Sunday, May 12

Still, Charming Girl


HER THUMB LIFTED up and I rubbed my own over it. She had said that holding hands was more than kissing and, I thought, maybe it is. Her hands were the good kind—all bone and long. They were warm. It was a quarter-past-eleven on a Friday night and we were both drunk good. There were still people going to where they had to go.
We hurried down into the tunnels of the tube and I told her which tunnel to go down to catch the right train. “That train’ll take you right to your stop.” We embraced and I meant it. Then I watched her walk off. She got smaller.
She went down the wrong tunnel—“I went the wrong way, didn’t I?”
The last train home is the one people smoke on. One minute they’re in their seat and the next they come back from the toilet stinking of fags. Always sitting back down with their eyes closed, head pushed into the seat, trying to keep the guts down. I’ve seen people hold it until they get to their stop; then they lurch outside, lean against the wire fence and go for it. It streams out in thick orange mulch and sounds bad and they wipe their lips and walk home.
“Can I see you tomorrow?” I asked her.
“Why not?”
“Because the monster will come out.”
“I am trying to provoke the monster.”
She was always talking about some monster that wanted to go with me, but was restrained by her absent boyfriend.
The sun was still up when we got to the pub so we sat outside. It was a busy little side-street that was lined with houses-turned offices. She sat on the floor so I joined her. She was slender and brown hair tied up and teeth that angled outwards and were revealed whenever she smiled—which she did a lot. She was dressed in some odd leggings and a bright green jumper that rolled over her breasts. Nine months ago I had proof-read her collection of short stories and I actually liked them. There is only one thing more beautiful than a woman who writes and that’s a woman who inspires people to write. Not a minute gone eight the bouncer chased everyone inside. The place was filled to the rafters. People were loud, having fun, I was in good spirits. We stood in the back. You couldn’t hear music. You could just hear the sound of people. I didn’t mind it. Sometimes it just gets you good.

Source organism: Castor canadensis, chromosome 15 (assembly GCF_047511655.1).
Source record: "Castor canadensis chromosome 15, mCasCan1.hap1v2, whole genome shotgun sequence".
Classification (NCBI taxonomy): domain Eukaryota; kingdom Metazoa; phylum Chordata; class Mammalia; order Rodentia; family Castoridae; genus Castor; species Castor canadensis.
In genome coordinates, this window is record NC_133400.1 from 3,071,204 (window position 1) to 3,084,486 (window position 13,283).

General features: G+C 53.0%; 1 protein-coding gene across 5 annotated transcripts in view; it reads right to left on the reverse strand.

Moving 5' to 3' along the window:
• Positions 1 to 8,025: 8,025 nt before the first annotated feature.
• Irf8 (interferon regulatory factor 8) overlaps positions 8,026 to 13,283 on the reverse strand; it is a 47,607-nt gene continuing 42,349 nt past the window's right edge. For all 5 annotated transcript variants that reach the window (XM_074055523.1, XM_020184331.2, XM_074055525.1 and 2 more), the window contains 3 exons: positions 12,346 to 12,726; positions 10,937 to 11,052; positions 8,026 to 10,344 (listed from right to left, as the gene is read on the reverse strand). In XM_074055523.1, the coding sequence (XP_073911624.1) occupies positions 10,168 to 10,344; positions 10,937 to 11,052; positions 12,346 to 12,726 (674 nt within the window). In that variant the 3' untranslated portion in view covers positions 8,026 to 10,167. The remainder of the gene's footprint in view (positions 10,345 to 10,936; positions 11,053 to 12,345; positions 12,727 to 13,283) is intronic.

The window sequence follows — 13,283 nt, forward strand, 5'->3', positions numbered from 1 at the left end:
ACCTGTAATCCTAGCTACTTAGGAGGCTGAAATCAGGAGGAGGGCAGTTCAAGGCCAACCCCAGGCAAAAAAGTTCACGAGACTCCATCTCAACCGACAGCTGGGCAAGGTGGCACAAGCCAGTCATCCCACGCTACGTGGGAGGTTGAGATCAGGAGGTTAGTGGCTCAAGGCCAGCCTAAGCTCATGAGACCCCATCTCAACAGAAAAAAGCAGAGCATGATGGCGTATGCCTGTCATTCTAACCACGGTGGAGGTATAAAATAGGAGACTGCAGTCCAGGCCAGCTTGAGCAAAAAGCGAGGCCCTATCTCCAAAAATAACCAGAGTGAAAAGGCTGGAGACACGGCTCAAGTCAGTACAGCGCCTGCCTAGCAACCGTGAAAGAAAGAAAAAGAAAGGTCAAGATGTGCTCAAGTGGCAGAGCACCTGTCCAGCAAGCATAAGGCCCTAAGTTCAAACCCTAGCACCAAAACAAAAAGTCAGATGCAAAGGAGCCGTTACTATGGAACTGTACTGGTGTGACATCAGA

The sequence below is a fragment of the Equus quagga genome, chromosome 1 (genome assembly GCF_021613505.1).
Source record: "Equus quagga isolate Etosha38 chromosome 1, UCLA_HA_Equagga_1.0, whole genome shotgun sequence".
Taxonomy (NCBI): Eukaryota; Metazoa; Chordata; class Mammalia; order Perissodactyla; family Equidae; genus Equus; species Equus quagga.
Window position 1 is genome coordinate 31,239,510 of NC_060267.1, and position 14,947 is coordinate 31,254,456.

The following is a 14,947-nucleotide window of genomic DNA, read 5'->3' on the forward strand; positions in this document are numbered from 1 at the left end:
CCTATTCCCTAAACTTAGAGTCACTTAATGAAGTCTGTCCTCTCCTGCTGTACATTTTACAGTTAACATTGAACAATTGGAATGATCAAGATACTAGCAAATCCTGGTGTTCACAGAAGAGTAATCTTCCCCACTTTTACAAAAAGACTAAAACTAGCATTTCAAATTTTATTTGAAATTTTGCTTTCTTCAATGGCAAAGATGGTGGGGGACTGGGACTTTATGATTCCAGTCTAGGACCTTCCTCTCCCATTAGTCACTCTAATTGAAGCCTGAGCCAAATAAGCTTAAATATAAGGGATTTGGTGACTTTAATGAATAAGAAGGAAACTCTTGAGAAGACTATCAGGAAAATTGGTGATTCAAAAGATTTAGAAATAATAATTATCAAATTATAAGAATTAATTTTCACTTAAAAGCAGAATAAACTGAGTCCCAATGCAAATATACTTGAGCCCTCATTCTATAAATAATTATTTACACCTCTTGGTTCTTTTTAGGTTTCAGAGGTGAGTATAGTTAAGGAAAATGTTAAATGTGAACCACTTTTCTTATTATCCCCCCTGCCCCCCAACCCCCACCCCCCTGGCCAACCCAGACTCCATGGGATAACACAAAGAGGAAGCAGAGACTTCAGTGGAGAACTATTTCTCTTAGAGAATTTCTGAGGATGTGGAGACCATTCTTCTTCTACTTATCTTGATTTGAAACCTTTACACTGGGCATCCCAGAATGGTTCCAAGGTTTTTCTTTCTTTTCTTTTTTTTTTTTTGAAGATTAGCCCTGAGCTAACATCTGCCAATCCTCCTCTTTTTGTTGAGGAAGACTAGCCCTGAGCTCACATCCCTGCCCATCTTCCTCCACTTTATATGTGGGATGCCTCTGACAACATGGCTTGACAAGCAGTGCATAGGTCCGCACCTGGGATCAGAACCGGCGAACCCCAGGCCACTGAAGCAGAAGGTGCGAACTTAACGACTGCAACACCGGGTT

After my ninth she asked if I was going to offer her one—“I didn’t think you smoked. Shit, I wasn’t being rude.”
She smoked up my cigarette and began nodding at couples—“They are going to fuck. They are going to fuck. He wants to fuck. She doesn’t. They are going to fuck. They aren’t going to fuck. They are going to fuck.”
I wondered what people would think of us. I wanted to fuck. There were already visions of myself sliding in. We talked and drank. I was drunk and so was she. A monster, she kept mentioning the monster.
I looked at her hand—“Are you married?” There was a silver ring on her wedding finger.
“No, but I have a boyfriend.”
“It’s the ring, isn’t it?”
“Yes, it is.”
“Next time you’re in London, ditch the ring.”
“I can’t, I love the ring.”
When I came to, I saw that the train was in the station. There had been a dream, I suppose, but one I could not remember. It affected my thoughts. I stood at the open door and saw down the dark empty platform. One more stop until home, I thought, and waited for the train to move on. I stood like that for a full minute before my dream ended and I was jarred into my drunken consciousness. Walking home I worried if someone would start a fight. It wasn’t that I didn’t want to fight exactly but that my bladder might burst inside me if anyone sucked me in the stomach. Her hair was tied up and it was shiny. Holding hands is more than kissing, she said. The way her jumper rolled over her breasts. I had to hurry. I was about to piss myself.


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